Game Day: A Very Pathfinder Christmas

It was a good Christmas for my Pathfinder campaign, as I got two of the new game master-friendly books released by Paizo — Ultimate Equipment and NPC Codex — and one player-friendly book, the Advanced Players Guide.

I’ve had my eye on Ultimate Equipment since it came out; one of my frustrations with my Second Darkness campaing has been the ho-hum nature of the magic items. I’ve crafted a few of my own — Winter, an intelligent cold iron long sword that dreams of dominating the Northlands — is one. I’ve added few other unique items here and there, but what I longed for was a book that pulled together the best of the quirky magical enhancements we saw in D&D, but were largely missing from the core Pathfinder rules.

Ultimate Equipment fixes that. It adds weapon qualities like “guardian”, which lets a hero transfer some of a weapon’s bonus to saving throws and “grayflame”, which lets clerics and paladins channel some of their positive (or negative) energy into weapon bonuses. That’s the sort of thing I was looking for — not because I want to complicate my games, but because I like magic items to be more than just another +1 dagger. Addding additional capabilities makes them unique, and that’s what Ultimate Equipment is all about. It helps that the book’s also packed with all manner of mundane equipment as well; from 10′ poles to whips to nets to tinderboxes, the book lives up to its name.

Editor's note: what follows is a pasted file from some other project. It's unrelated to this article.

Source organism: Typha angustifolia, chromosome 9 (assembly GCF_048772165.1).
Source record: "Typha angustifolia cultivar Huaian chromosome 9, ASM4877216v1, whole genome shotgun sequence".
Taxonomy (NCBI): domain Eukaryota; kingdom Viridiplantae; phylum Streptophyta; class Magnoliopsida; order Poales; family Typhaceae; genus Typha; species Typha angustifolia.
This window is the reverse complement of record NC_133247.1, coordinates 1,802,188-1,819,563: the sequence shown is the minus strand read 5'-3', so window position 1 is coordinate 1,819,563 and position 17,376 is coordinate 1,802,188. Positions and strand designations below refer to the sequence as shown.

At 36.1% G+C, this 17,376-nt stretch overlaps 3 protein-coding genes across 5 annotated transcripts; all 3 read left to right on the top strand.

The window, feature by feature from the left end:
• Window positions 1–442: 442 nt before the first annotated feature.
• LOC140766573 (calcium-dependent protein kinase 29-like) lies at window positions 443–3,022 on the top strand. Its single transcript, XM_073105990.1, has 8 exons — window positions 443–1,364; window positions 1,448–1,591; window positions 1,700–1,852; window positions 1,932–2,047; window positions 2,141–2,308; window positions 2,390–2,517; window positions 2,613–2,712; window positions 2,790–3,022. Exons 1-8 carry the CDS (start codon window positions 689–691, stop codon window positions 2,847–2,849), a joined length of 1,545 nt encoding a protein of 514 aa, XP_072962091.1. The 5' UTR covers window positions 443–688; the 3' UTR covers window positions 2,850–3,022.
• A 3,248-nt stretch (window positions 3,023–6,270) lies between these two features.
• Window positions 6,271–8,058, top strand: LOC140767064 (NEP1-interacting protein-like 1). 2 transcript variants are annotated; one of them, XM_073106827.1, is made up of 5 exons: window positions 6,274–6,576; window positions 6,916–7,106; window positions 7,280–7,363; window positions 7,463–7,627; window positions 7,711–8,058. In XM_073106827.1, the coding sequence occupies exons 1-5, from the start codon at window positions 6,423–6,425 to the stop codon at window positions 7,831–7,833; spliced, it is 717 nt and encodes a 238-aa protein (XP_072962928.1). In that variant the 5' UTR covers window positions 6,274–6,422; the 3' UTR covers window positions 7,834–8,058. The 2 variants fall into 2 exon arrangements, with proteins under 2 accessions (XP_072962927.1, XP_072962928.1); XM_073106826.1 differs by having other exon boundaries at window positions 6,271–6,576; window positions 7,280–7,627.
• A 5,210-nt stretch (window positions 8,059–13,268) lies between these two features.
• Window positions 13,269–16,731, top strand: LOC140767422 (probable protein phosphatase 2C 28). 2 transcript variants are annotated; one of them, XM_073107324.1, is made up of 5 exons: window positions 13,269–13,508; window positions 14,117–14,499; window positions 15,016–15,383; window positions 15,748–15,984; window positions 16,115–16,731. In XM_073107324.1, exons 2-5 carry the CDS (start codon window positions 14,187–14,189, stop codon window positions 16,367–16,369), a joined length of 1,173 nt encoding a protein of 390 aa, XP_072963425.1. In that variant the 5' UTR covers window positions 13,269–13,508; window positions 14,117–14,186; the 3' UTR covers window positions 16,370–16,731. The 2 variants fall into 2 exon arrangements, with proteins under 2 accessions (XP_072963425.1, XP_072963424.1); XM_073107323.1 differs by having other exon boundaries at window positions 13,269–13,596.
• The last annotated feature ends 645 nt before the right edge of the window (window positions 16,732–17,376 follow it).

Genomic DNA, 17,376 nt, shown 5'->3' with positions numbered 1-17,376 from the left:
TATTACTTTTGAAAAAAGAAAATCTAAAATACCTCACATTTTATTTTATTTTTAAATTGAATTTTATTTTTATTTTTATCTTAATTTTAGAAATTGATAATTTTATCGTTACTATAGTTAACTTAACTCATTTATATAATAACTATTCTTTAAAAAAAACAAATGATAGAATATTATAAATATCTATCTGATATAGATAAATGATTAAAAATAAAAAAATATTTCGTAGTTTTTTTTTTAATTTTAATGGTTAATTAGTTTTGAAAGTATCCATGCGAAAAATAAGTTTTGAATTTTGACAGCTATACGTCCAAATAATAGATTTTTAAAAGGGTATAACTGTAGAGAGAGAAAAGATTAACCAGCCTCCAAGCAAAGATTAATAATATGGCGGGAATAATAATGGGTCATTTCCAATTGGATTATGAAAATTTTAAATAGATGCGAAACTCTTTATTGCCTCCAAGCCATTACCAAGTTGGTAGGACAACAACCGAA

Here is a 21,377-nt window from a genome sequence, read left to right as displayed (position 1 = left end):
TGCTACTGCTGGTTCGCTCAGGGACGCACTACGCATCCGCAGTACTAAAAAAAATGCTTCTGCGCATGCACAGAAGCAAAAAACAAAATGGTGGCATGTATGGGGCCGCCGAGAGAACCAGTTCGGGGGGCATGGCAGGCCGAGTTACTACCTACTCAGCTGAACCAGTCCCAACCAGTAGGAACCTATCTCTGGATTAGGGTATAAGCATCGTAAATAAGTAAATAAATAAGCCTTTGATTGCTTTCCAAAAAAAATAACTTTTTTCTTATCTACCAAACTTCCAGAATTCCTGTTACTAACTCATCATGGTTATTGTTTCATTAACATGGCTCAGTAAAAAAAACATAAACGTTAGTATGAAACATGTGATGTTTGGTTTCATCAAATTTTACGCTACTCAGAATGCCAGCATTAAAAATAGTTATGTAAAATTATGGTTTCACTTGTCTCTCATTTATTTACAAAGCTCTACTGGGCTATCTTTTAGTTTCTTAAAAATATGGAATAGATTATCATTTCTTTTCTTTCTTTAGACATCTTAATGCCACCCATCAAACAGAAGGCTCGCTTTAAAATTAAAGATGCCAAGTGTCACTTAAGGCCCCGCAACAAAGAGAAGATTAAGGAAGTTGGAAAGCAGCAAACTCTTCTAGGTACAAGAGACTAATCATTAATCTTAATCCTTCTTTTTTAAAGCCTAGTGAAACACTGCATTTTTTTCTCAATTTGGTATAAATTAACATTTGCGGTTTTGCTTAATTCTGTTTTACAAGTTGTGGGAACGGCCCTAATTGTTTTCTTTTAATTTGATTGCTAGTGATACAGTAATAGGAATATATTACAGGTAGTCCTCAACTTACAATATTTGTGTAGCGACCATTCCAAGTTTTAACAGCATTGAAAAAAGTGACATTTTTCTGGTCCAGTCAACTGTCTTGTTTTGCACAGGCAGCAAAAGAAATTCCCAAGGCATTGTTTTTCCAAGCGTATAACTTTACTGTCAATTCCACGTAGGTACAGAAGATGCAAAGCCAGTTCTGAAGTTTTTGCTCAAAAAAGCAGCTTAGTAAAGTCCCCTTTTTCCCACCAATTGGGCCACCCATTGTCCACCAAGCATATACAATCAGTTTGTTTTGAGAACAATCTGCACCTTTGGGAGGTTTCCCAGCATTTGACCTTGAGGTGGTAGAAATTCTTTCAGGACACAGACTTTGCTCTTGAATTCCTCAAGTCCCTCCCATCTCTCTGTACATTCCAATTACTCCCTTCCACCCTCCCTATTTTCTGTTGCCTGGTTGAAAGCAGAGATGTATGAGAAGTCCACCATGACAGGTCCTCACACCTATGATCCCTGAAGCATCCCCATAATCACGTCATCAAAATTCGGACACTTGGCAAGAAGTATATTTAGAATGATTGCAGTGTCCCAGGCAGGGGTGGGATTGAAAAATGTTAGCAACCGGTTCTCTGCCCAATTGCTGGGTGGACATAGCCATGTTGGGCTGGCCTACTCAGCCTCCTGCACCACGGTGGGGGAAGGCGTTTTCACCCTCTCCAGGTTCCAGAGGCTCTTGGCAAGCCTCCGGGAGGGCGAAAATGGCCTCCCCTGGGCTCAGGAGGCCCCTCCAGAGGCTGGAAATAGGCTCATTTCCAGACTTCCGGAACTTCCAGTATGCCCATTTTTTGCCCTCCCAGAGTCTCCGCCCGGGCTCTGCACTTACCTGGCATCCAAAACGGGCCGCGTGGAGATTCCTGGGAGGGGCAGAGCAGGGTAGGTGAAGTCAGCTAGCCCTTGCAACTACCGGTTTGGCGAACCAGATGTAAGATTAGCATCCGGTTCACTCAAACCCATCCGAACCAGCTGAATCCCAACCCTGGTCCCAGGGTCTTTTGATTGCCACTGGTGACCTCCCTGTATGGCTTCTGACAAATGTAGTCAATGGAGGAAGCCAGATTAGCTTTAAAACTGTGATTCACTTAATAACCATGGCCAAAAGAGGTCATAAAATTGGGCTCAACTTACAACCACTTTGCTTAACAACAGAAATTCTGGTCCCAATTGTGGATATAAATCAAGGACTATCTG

I’ve relied on the generic non-player characters from the GameMastery Guide for on-the-fly villains, henchmen, and allies. It’s a decent resource, but whole there are a few dozen characters, there’s not as much diversity there as I’d like. The NPC Codex is a game master’s dream, giving full buildouts of the nine base classes (fighter, cleric, rouge, wizard, etc.), the core prestige classes (arcane archer, duelist, loremaster, etc.), NPC classes (adept, aristrocrat, expert, etc) and the iconic characters from the Pathfinder campaign setting (Amiri the Barbarian, Lem the Bard, Kyra the Cleric, etc.). It’s exactly the sort of NPC fodder my campaign needed, and I plan on using it every chance I get.

The Advanced Player’s Guide was part of the second wave of core Pathfinder books. We’ve been using parts of the book for the last few years, most notably hero points, but also a handful of feats and spells. The tipping point for me though was playing a paladin/inquisitor in a friend’s campaign; that class has a lot of class-specific abilities that you can use on the fly, and while the PDF is ok, it’s easier to have the physical book in front of you.

Taken together the three books add a heck of a lot to my campaign, and should give me that creative boost I need to get through the back half of Second Darkness.